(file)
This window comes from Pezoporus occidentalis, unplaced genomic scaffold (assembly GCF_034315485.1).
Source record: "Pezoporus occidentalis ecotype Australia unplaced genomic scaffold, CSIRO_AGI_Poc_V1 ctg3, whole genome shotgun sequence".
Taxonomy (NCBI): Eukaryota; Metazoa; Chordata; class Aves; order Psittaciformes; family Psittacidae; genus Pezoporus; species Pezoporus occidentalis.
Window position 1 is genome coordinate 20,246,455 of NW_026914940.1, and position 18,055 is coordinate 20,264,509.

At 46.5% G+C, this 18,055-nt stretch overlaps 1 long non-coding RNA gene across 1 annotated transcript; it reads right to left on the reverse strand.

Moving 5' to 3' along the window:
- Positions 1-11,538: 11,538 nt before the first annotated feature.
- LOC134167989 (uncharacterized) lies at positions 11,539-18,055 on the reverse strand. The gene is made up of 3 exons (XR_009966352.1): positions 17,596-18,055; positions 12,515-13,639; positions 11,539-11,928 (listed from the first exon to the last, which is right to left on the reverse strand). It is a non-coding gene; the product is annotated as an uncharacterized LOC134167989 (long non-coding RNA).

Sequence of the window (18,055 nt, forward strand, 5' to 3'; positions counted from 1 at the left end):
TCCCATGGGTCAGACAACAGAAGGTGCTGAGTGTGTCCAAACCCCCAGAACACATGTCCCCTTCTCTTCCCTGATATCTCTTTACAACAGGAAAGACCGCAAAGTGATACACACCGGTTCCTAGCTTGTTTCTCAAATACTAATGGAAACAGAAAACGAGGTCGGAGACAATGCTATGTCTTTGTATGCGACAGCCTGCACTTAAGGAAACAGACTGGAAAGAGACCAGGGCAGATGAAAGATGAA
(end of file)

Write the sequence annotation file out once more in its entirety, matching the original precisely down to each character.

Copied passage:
This window comes from Pezoporus occidentalis, unplaced genomic scaffold (assembly GCF_034315485.1).
Source record: "Pezoporus occidentalis ecotype Australia unplaced genomic scaffold, CSIRO_AGI_Poc_V1 ctg3, whole genome shotgun sequence".
Taxonomy (NCBI): Eukaryota; Metazoa; Chordata; class Aves; order Psittaciformes; family Psittacidae; genus Pezoporus; species Pezoporus occidentalis.
Window position 1 is genome coordinate 20,246,455 of NW_026914940.1, and position 18,055 is coordinate 20,264,509.

At 46.5% G+C, this 18,055-nt stretch overlaps 1 long non-coding RNA gene across 1 annotated transcript; it reads right to left on the reverse strand.

Moving 5' to 3' along the window:
- Positions 1-11,538: 11,538 nt before the first annotated feature.
- LOC134167989 (uncharacterized) lies at positions 11,539-18,055 on the reverse strand. The gene is made up of 3 exons (XR_009966352.1): positions 17,596-18,055; positions 12,515-13,639; positions 11,539-11,928 (listed from the first exon to the last, which is right to left on the reverse strand). It is a non-coding gene; the product is annotated as an uncharacterized LOC134167989 (long non-coding RNA).

Sequence of the window (18,055 nt, forward strand, 5' to 3'; positions counted from 1 at the left end):
TCCCATGGGTCAGACAACAGAAGGTGCTGAGTGTGTCCAAACCCCCAGAACACATGTCCCCTTCTCTTCCCTGATATCTCTTTACAACAGGAAAGACCGCAAAGTGATACACACCGGTTCCTAGCTTGTTTCTCAAATACTAATGGAAACAGAAAACGAGGTCGGAGACAATGCTATGTCTTTGTATGCGACAGCCTGCACTTAAGGAAACAGACTGGAAAGAGACCAGGGCAGATGAAAGATGAA